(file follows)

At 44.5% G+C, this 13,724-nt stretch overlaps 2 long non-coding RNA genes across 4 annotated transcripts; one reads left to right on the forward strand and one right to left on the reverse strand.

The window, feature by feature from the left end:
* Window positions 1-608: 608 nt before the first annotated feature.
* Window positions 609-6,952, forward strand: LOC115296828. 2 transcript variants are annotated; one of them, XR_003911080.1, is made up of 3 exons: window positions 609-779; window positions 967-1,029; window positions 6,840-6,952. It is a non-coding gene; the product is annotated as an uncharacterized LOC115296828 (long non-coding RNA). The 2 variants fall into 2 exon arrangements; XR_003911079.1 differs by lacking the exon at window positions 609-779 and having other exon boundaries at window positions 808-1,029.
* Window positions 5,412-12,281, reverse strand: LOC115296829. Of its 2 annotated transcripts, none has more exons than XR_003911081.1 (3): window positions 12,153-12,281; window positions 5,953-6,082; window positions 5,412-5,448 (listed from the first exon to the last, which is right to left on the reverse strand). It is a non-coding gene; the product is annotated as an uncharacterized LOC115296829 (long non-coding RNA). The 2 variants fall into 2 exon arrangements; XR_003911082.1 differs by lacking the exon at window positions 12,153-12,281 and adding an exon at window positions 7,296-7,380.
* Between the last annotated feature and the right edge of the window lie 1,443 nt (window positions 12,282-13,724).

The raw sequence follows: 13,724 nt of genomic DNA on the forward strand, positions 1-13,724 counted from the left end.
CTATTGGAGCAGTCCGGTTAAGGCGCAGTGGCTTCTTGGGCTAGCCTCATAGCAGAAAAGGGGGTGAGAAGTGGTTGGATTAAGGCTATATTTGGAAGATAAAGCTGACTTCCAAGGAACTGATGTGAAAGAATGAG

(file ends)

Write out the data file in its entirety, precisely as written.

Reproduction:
At 44.5% G+C, this 13,724-nt stretch overlaps 2 long non-coding RNA genes across 4 annotated transcripts; one reads left to right on the forward strand and one right to left on the reverse strand.

The window, feature by feature from the left end:
* Window positions 1-608: 608 nt before the first annotated feature.
* Window positions 609-6,952, forward strand: LOC115296828. 2 transcript variants are annotated; one of them, XR_003911080.1, is made up of 3 exons: window positions 609-779; window positions 967-1,029; window positions 6,840-6,952. It is a non-coding gene; the product is annotated as an uncharacterized LOC115296828 (long non-coding RNA). The 2 variants fall into 2 exon arrangements; XR_003911079.1 differs by lacking the exon at window positions 609-779 and having other exon boundaries at window positions 808-1,029.
* Window positions 5,412-12,281, reverse strand: LOC115296829. Of its 2 annotated transcripts, none has more exons than XR_003911081.1 (3): window positions 12,153-12,281; window positions 5,953-6,082; window positions 5,412-5,448 (listed from the first exon to the last, which is right to left on the reverse strand). It is a non-coding gene; the product is annotated as an uncharacterized LOC115296829 (long non-coding RNA). The 2 variants fall into 2 exon arrangements; XR_003911082.1 differs by lacking the exon at window positions 12,153-12,281 and adding an exon at window positions 7,296-7,380.
* Between the last annotated feature and the right edge of the window lie 1,443 nt (window positions 12,282-13,724).

The raw sequence follows: 13,724 nt of genomic DNA on the forward strand, positions 1-13,724 counted from the left end.
CTATTGGAGCAGTCCGGTTAAGGCGCAGTGGCTTCTTGGGCTAGCCTCATAGCAGAAAAGGGGGTGAGAAGTGGTTGGATTAAGGCTATATTTGGAAGATAAAGCTGACTTCCAAGGAACTGATGTGAAAGAATGAG